Breathing easy in the Big Easy
graphic January 31, 2002: 12:05 p.m. ET

Marshall Faulk wears Breathe Right nasal strips. But should you invest in the company that makes them?
By Staff Writer Paul R. La Monica
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NEW YORK (CNN/Money) - This Super Bowl Sunday, many pigskin prognosticators expect St. Louis Rams running back Marshall Faulk to have a big game.

And a company called CNS will be extremely happy if there are numerous close-ups of Faulk's nostrils flaring as he tries to navigate his way through the hard-hitting New England Patriots defense.

That's because CNS (CNXS: up $0.11 to $5.11, Research, Estimates) makes Breathe Right strips, those Band-Aid like adhesives that pry open your nostrils and allow you to breathe easier. Faulk wears them during games. So does teammate Leonard Little as well as New England Patriots running back Antowain Smith and defensive tackle Brandon Mitchell. In order to commemorate the Super Bowl, CNS has even produced limited edition strips for fans of the two teams: red and blue for the Patriots and blue and gold for the Rams.

Investors watching Sunday's game might be surprised to know that Breathe Right strips are made by a relatively small public company, not one of the consumer healthcare giants like Johnson & Johnson or American Home Products. But CNS has been an independent company fighting the Goliaths for several years now.

Tough times in the late 1990s

Breathe Right strips first became popular in the mid 1990s when several athletes, most notably future football Hall of Famer Jerry Rice, were shown wearing them on television. As a result, the company's sales soared from $2.8 million in 1994 to $85.9 million in 1996 and the stock shot up nearly 250 percent during those two years. (Although most people use Breathe Right strips not because they are fighting off would-be tacklers, but in order to fend off nudges in the middle of the night from loved ones tired of hearing their partner snore.)

But the company hit some hard times in the late 1990s as increased competition put a dent on sales, which declined in 1997, 1998 and 1999. CNS even reported a loss in 1999 and 2000. The stock, which hit a high of $25.88 in March, 1996, sank to a low of $2.75 in April, 1999. However, the company has experienced a renaissance lately, returning to profitability in 2001 on sales of $84 million. And the stock, which gained 53 percent in 2001, now trades at just under $5 a share. So what now for investors?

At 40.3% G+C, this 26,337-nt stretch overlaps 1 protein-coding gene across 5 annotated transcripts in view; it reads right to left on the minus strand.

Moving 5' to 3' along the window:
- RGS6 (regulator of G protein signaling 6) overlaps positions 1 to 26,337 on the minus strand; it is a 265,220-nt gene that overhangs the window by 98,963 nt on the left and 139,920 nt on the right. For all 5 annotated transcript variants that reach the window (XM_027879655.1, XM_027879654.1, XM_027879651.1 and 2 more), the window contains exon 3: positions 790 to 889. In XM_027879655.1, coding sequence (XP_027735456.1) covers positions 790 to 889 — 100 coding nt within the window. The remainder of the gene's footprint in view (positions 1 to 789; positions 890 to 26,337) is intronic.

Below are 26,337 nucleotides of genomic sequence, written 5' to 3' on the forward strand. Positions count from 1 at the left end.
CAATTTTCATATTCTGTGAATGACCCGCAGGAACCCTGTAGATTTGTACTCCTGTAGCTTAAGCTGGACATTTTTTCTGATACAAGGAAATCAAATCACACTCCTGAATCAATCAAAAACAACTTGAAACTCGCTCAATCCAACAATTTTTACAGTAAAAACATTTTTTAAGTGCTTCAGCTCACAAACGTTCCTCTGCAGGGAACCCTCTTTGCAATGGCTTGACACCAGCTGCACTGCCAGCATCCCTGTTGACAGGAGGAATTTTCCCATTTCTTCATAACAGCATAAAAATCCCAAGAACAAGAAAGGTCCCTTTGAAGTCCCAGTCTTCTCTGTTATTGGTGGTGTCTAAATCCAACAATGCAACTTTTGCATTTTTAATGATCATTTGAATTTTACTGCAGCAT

Although CNS has diversified somewhat - it now makes FiberChoice, chewable fiber tablets that help, uh, promote regularity and equine nasal strips (essentially Breathe Right for horses) called Flair - the Breathe Right brand is still CNS's biggest product. Breathe Right accounted for 90 percent of the company's sales in 2001.

CNS CEO Marti Morfitt says the company will unveil a new Breathe Right branded product in March. She would not say what it was except that it will not be a new nasal strip. The company already has a Breathe Right saline nasal spray.

Next quarter could be tough

The current quarter could be a challenging one for CNS, Super Bowl exposure notwithstanding. During its latest conference call CNS said that sales for the first quarter of 2001 will be lower than the same period last year and that earnings will come in anywhere between a 5 cent per share loss and 5 cent gain.

Three time Super Bowl champion Jerry Rice was one of the first NFL players to wear the Breathe Right strip.
Management also said it expects operating income for the next fiscal year (ending in March 2003) to come in between $6 million and $10 million. For a company as small as CNS, that's a huge swing. With only 14.1 million shares outstanding, that's a difference between earnings per share of 30 cents and earnings per share of 45 cents after taxes. The company expects revenue to come in between $85 million and $95 million.

Another factor that makes the stock a bit of a risk is the lack of Wall Street coverage. Only one analyst, for a small firm in Minneapolis, is covering the stock. And the average daily trading volume for the last three months is just 59,600 shares. So the stock isn't very liquid either.

Investors hope for a takeover

With all this in mind, some investors are hoping that CNS will look to sell out. "It's very difficult to have a small $100 million brand and compete for the long term," says Jeff Leerink, CEO of Leerink Swann & Co., a Boston based investment bank. "They could make a neat fill in acquisition for a larger consumer products company."

To that end, Procter & Gamble already has a partnership with CNS for mentholated Breathe Right nasal strips. These strips, which you literally scratch and sniff, release Vicks vapors. Procter & Gamble owns Vicks. And Schering Plough, which owns the Afrin brand of nasal sprays, could be a possible acquirer. Schering Plough tried to compete against CNS by launching a nasal strip called Clear Passage in 1998 but Schering Plough now has just 2 percent market share in this business.

Morfitt admits that the "When are you going to sell out?" question is one that she hears often. But she adds that for the time being the company is focused on staying independent, launching new products and remaining profitable.

Ultimately, though, investors may snub their noses at CNS if it continues to go it alone. graphic